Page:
Moody maintains a 1996 federal law requires the federal government to detain “inadmissible immigrants” until they are repatriated to their home country, as required by the Immigration and Nationality Act.

And the Department of Homeland Security must “detain applicants for admission until it is adjudicated whether the immigrant is to be removed.”

Moody’s office said that the lawsuit had survived motions to dismiss and for summary judgment.

Moody’s litigation has uncovered, among other things, that the Biden administration “purposely reduced detention capacity of the U.S. Immigration and Customs Enforcement and narrowed removal pathways.”

In a deposition, U.S. Border Patrol Chief Raul Ortiz said those changes “left Border Patrol with no other choice but to release hundreds of thousands of immigrants into the interior.”

Epoch Times Photo
U.S. Border Patrol Chief Raul Ortiz at a community meeting in Del Rio, Texas, on June 24, 2021. (Charlotte Cuthbertson/The Epoch Times)

The state Attorney General’s Office also uncovered a May 19, 2022 memo saying the federal government’s plan, in the event immigrants overran the border when Title 42 expires, was their mass release into the United States.

Title 42 is a public health law allowing the government to keep people from entering the country during a public health emergency.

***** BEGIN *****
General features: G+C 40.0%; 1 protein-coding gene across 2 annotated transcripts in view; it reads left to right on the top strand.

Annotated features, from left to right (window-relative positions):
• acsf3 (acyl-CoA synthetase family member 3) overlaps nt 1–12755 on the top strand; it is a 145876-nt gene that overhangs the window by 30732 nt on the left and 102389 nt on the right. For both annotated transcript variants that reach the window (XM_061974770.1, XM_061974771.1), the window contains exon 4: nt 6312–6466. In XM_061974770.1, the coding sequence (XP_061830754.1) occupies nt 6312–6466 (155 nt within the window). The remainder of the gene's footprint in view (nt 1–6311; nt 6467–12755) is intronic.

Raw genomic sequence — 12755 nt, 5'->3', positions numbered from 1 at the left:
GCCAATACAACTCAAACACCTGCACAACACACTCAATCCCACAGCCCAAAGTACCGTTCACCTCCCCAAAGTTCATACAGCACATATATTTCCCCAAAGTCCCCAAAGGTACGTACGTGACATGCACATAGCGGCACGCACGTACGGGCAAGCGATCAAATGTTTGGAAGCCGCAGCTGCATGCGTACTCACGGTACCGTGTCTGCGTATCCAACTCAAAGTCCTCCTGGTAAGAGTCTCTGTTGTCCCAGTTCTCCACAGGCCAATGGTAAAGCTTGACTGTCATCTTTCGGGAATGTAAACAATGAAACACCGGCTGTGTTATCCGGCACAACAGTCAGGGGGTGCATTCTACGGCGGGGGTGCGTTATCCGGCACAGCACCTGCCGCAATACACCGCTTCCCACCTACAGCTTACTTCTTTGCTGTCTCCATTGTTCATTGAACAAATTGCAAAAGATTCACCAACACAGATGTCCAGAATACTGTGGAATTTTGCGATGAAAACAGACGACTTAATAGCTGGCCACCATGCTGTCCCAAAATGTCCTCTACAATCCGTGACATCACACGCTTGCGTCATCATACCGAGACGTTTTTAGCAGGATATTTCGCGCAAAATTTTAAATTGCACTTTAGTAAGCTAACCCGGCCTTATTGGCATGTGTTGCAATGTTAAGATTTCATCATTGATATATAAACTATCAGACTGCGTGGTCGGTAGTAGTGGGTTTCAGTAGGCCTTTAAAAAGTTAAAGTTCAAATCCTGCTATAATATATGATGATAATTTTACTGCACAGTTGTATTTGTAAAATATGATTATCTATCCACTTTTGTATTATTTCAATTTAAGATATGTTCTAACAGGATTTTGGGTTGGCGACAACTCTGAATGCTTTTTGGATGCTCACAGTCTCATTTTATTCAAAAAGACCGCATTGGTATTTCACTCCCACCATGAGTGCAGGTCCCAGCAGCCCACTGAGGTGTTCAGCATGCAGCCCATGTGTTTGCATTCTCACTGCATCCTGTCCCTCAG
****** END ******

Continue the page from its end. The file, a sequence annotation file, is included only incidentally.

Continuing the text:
The Trump administration invoked it in March 2020 during the Covid pandemic. Florida is one of 23 states that has sued the federal government over its plan to let Title 42 expire.

On Jan. 5, the Biden administration announced a plan to strengthen the law’s use in some cases while it remains in place.

And the testimony and deposition of Corey Price, the ICE executive associate director for Enforcement and Removal Operations, confirmed the Biden administration “knew its immigration priorities would cut enforcement in half and still implemented them,” Moody’s office said.

“Price also confirmed that ICE is removing more than seven times fewer inadmissible immigrants than in 2012, booking in roughly half the number of immigrants than the previous administration.”

Epoch Times Photo
In this image from video, Corey Price, the executive associate director of U.S. Immigration and Customs Enforcement’s Enforcement and Removal Operations, speaks during a Sept. 9, 2022, deposition. (Florida Attorney General’s Office via The Epoch Times)

The Florida Department of Law Enforcement, in its annual report on 2021 released this past November, said the state had a 10 percent increase in drug overdose deaths in 2021, with spikes in those caused by fentanyl and benzodiazepines.

The latter are depressants like librium and valium, used variously to treat anxiety disorders, insomnia, and seizures.

Drugs were found in the bodies of more than 16,000 fatalities, of the nearly 37,000 that medical examiners investigated. Of those, 8,411 were opioid-related.

The leading drug present in examined fatalities was alcohol, in 6,511, narrowly ahead of fentanyl, the FDLE report said. But fentanyl was by far the leading drug-related cause of death, responsible for 6,442 deaths, more than the next two drug-related causes of death combined, cocaine and methamphetamine.

Fentanyl-caused deaths were up 6 percent over the previous year.

Dan M. Berger